';
×
× Digital News Videos Opinions Cartoons Education U-Report E-Paper Lifestyle & Entertainment Nairobian Entertainment Eve Woman Travelog TV Stations KTN Home KTN News BTV KTN Farmers TV Radio Stations Radio Maisha Spice FM Vybez Radio Enterprise VAS E-Learning Digger Classified The Standard Group Corporate Contact Us Rate Card Vacancies DCX O.M Portal Corporate Email RMS
×
The wall of a house damaged during a quake is seen in Oaxaca, Mexico June 23, 2020.
A powerful earthquake of magnitude 7.4 struck southern Mexico’s Pacific coast on Tuesday, killing at least six people and cutting off isolated villages, as well as causing damage to buildings hundreds of miles away in Mexico City.

The fatalities were near the quake’s centre in Oaxaca, a mountainous state known for its coffee, mescal and Spanish colonial architecture.

A Reuters witness in the tourist town of La Crucecita, which Mexican authorities said was the epicenter of the earthquake, saw anxious residents standing outside their homes on the streets many hours after the tremor as they feared deadly aftershocks.

Many houses were scarred by huge cracks across walls and residents sought to clear debris from the streets, the Reuters witness added. About 200 houses in the area were damaged, including 30 that were badly impacted, a local official said.

SEE ALSO: Journalist shot dead in violent Mexican state

“We lost everything in one moment to nature,” said Vicente Romero, an owner of a stationary store whose house suffered vast structural damage. “This is our life’s work.”

Rockfalls blocked the winding mountain roads between the state capital of Oaxaca city and the coast. Rescue workers have not reached all villages reported to have suffered damage, raising fears that more people may be hurt.

A Oaxaca state official said rescue workers were trying to get to the settlement of Santa Catarina Xanaguia, near the epicenter, where the quake brought down homes or parts of the mountainside, trapping people. People had sent messages for help by phone, the official added.

A clinic and old churches in hill villages near the epicenter were severely damaged, images on social media showed.

The dead included a worker from state oil company Pemex, who fell from a height. Pemex was forced to briefly shutter the country’s biggest oil refinery in Oaxaca.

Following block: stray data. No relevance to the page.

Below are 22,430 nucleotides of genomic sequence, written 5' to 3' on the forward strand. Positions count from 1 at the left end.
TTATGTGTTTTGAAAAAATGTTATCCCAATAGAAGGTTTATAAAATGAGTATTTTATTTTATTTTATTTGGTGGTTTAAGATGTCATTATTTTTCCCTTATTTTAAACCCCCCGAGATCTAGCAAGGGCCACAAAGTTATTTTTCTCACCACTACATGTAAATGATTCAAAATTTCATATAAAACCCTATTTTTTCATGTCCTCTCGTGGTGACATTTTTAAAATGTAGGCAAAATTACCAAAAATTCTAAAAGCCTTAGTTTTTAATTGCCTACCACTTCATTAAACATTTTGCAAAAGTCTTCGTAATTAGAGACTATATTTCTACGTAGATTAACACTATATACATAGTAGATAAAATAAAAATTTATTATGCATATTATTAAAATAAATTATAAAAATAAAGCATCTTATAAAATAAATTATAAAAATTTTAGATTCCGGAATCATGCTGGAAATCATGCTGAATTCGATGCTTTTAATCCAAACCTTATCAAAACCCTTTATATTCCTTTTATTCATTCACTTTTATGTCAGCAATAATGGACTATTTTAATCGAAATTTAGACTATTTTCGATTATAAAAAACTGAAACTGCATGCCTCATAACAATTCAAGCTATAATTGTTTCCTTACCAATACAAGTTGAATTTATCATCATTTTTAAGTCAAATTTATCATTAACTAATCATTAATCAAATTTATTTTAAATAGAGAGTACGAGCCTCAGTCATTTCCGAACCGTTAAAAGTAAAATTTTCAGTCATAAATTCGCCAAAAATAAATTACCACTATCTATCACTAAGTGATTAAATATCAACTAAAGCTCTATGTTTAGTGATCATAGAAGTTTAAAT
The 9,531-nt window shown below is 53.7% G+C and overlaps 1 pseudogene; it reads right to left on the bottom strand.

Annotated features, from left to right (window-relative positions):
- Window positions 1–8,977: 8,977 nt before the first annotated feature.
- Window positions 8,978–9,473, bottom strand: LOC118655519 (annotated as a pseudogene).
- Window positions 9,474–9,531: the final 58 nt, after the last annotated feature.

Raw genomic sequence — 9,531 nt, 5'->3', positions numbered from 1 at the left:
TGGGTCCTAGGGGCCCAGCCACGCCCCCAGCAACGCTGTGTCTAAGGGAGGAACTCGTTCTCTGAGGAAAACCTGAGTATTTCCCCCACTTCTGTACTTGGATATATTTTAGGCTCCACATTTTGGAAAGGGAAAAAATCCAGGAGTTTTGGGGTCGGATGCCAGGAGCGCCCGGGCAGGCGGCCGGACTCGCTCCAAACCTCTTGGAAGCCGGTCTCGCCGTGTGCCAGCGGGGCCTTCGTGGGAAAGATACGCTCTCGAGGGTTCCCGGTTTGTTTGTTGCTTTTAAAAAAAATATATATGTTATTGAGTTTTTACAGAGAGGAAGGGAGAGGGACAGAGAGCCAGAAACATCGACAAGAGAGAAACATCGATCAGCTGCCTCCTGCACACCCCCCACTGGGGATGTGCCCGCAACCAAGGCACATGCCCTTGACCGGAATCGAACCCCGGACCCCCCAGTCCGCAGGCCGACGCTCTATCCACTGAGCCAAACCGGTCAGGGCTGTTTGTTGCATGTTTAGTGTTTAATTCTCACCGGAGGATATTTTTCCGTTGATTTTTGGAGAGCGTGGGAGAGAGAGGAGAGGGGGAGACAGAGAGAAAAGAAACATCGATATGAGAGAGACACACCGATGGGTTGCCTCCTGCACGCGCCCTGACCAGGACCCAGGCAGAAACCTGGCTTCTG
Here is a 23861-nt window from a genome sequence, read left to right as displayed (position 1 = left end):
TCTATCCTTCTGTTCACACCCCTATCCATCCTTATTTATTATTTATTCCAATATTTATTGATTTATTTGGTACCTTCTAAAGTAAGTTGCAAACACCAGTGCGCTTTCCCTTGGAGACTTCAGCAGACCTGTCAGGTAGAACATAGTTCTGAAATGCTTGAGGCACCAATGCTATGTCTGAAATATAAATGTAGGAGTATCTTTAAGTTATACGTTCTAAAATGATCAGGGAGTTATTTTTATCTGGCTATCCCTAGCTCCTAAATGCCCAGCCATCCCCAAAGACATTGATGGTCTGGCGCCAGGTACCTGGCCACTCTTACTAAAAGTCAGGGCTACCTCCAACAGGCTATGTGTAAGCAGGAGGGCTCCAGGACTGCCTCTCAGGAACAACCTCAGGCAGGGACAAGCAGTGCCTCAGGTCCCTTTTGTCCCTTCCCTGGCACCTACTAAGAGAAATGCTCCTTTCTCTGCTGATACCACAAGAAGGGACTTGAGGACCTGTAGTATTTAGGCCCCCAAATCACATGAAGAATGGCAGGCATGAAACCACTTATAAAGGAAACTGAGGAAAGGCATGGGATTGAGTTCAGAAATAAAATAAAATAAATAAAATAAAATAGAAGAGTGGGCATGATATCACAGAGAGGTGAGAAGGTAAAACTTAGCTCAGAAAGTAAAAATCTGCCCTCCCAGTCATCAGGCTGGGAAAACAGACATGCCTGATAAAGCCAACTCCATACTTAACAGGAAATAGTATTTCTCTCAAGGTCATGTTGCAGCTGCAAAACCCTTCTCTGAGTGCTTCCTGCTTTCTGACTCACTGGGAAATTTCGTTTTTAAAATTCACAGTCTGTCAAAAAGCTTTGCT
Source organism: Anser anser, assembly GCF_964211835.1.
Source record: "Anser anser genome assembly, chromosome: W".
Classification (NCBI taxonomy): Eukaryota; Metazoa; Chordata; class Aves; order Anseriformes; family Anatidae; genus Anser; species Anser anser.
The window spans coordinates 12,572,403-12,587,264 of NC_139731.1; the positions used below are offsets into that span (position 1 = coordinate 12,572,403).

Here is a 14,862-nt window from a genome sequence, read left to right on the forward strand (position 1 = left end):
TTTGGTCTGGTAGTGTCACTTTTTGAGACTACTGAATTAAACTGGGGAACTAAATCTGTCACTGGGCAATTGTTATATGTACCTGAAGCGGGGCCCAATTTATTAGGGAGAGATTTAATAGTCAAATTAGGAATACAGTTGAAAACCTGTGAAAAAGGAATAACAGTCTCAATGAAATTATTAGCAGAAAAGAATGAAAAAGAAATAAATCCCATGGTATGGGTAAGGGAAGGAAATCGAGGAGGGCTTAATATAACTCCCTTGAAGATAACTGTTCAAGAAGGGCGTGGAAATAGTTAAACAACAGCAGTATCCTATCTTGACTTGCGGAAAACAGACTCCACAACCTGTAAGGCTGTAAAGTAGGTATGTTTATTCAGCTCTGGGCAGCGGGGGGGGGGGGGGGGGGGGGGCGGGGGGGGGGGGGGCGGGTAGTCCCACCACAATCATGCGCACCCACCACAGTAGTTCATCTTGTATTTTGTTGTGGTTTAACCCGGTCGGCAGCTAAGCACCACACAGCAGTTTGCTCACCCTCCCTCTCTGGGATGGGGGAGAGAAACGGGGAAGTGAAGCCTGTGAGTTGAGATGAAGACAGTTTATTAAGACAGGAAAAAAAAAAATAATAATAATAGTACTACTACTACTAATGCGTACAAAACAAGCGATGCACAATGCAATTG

SEE ALSO: Thletics legend Ben Jipcho dead

Miguel Candelaria, 30, was working at his computer in his family home in the Oaxaca town of Juchitan when the ground began to tremble. He ran outside with relatives, but they had to stop in the middle of the street as the pavement buckled and rocked.

“We couldn’t walk... the street was like chewing gum,” said Candelaria, 30.

Quakes of magnitudes over 7 are major earthquakes capable of widespread, heavy damage.

Mexico City shakes

In Mexico City, buildings shook strongly and people ran into the streets when an early warning seismic alarm sounded.

SEE ALSO: There are Kenyan voices crying out in the wilderness

Two people were injured and more than 30 buildings in the capital suffered damage, officials said, including buildings still scarred from a 2017 earthquake that killed 355 people in the capital and the surrounding states.

Water from rooftop pools or tanks cascaded down residential buildings in the city, and construction workers on the 56th story of a new residential tower clung to each other as it swayed, images on social media showed.

The U.S. Geological Survey said the epicenter of Tuesday’s quake was located 69 km (43 miles) northeast of the town of Pochutla. It was very shallow, only 26 km (16 miles) below the earth’s surface, which would have amplified the shaking.

Near to the epicenter, Magdalena Castellanos Fermin was in the village of Santiago Astata when the “really intense” quake struck, sending large rocks tumbling down from the hillside and alarming residents, she told Reuters by telephone.

Eunice Pineda, a 26-year-old teacher in Juchitan, said the quake “was two minutes of torture,” as she feared her house would collapse.

But residents in one of Mexico’s most seismically active regions have learned to “live one day at a time,” Pineda added.

“We learn to appreciate, to treasure every moment,” she said.

Covid 19 Time Series

 


Earthquake Mexico
Share this story

Read More

Feedback